"It was hard in the beginning being the newcomer," said Deak. "Letting my troops know who I am, what I expect and getting to know everybody was my priority."
Observing Deak now, a few months into her mission, with a seemingly constant smile and comfort around her troops, it's hard to imagine the beginning of her mission where she faced scrutiny.
During her first days in command of 25 Swiss and 18 Austrian troops, she had one Soldier inform her that they've never had a female commander in a transport company. Another Soldier approached Deak shortly after and told her that he hated women. Looking around at her company, there was just one other female Soldier there.
"Jesus, I don't know what is expected here," Deak recalled thinking at the time. "I hope we will cooperate together."
Since that time, she's been universally accepted by her troops.
"Once I started making the right decisions, they started to calm down," Deak said. "In the beginning there was a distance between male Soldiers and me, but we've closed that bridge."
Deak's a strong supporter of U.N. Security Council Resolution 1325 on women, peace and security. The resolution highlights the importance of female roles in conflict and post-conflict situations, and it urges an increase of females in the ranks and to incorporate gender perspectives in peace and security efforts.
Deak said it's a great feeling to work in her position as a female, and cited the importance of adding more female Soldiers. She's quick to point out that her gender doesn't change how she leads.
"I try to act like a human, not a female or male," said Deak, adding that she knows some are watching carefully because she's a woman.
As for the biggest challenge she faces on a daily basis, it's not being a female leader that tops the list.
"How to work with so many people is my biggest challenge, and I never expected to have so much responsibility over others," Deak said.
Wiping sweat from her face after a boxing session at the camp's gym, a hobby she enjoys outside of work along with martial arts and spin classes, Deak said she enjoys working in an international environment and hopes there's a chance she can extend her tour in Kosovo.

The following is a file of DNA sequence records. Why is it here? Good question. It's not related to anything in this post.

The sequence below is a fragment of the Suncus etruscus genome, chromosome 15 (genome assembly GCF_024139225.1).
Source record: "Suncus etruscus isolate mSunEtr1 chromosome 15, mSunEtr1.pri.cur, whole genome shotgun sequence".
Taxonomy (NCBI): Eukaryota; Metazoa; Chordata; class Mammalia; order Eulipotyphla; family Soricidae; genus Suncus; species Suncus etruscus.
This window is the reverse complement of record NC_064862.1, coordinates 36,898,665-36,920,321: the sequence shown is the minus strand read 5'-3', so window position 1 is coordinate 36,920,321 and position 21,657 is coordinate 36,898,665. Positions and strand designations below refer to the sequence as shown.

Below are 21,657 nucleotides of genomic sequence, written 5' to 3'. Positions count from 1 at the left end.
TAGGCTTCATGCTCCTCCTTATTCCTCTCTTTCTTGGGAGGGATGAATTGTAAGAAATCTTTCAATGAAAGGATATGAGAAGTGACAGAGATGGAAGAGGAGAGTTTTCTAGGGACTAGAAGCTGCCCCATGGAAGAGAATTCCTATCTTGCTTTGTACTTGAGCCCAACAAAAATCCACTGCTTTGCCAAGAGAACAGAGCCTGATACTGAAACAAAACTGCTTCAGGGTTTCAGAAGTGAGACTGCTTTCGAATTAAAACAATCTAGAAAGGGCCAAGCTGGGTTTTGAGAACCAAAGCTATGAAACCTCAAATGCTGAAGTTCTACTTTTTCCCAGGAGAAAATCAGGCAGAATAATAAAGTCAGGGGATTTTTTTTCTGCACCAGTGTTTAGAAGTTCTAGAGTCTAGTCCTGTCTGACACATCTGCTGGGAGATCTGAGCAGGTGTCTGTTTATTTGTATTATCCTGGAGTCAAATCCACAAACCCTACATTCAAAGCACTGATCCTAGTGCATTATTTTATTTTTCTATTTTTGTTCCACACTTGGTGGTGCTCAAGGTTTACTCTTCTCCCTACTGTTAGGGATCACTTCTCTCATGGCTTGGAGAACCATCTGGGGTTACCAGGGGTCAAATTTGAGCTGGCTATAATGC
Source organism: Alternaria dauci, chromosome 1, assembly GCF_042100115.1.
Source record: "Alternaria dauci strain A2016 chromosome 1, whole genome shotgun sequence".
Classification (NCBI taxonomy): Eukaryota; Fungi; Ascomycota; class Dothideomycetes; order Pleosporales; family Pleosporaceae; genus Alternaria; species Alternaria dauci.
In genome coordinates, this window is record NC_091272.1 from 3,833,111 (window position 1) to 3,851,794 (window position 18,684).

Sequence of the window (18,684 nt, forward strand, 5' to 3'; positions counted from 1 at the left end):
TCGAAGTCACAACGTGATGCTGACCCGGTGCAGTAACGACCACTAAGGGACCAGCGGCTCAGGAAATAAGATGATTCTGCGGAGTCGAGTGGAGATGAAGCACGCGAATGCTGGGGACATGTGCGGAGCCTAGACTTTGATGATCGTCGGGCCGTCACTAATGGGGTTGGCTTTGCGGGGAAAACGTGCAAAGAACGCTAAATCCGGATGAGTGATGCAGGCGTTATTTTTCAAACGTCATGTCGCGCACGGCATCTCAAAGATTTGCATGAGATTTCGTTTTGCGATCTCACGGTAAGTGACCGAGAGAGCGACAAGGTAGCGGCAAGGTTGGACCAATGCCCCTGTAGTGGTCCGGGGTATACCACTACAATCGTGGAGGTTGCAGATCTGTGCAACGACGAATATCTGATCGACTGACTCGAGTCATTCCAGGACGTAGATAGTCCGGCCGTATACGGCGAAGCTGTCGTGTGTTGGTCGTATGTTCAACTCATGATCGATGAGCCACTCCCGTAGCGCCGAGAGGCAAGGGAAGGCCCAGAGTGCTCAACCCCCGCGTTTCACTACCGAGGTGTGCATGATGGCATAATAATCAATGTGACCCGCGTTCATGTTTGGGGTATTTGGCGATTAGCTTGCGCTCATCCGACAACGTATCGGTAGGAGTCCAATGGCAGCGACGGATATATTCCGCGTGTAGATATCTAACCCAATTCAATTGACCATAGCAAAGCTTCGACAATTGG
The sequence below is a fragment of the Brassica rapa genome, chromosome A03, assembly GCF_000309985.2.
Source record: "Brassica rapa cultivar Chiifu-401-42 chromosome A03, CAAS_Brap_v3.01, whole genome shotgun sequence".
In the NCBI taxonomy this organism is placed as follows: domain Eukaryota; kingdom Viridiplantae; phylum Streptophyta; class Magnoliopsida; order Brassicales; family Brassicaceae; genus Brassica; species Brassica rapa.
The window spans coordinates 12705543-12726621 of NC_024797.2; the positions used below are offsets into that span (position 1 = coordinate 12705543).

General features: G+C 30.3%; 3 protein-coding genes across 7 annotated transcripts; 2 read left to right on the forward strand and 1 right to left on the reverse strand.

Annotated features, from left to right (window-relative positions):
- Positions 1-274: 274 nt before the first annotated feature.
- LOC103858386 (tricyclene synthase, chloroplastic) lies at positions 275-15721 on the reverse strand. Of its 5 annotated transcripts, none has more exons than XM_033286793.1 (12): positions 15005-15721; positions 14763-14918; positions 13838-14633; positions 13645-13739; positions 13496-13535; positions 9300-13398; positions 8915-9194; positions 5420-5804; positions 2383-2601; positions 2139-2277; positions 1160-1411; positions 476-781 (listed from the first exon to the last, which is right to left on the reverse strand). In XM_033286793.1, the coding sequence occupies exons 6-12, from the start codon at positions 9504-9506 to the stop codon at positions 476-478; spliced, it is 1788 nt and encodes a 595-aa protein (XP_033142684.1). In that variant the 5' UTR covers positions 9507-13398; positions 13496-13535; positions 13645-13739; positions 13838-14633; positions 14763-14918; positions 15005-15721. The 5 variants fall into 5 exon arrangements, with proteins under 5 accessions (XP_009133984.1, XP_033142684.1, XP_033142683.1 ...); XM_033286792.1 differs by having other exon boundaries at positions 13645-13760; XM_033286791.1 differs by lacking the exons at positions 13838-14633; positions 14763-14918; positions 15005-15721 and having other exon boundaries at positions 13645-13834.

Even though another unit will take over Deak's company at the end of her tour, she hopes she can stay to serve KFOR in another capacity, such as being the officer responsible for vehicle maintenance.
When asked where she sees herself in 10 years, Deak smiled saying she doesn't think so far ahead, and her sights are narrowed to trying to extend her stay in Kosovo and traveling the world.
Deak joked that she feels as if she's already lived three lives, but she's not ready to tame her wanderlust just yet.
"I want to journey around the world with my backpack," Deak said.
Deak had some advice for fellow women that may have reservations about branching out of their comfort zone.
"Listen to your heart, and do as much as you can," said Deak. "Do what you always wanted to do in your childhood dreams."
• Allied Joint Force Command Naples will publish a series of articles highlighting female KFOR troops and their accomplishments. The next articles will be released on the following dates:
Jan. 31, 2017: Finnish Army 2nd Lt. Kethlin Piirma
Feb. 7, 2017: U.S. Army 1st Lt. Erin Schneider
Feb. 14, 2017: Italian Warrant Officer Sara Sapienza
Story by JFC Naples Public Affairs Office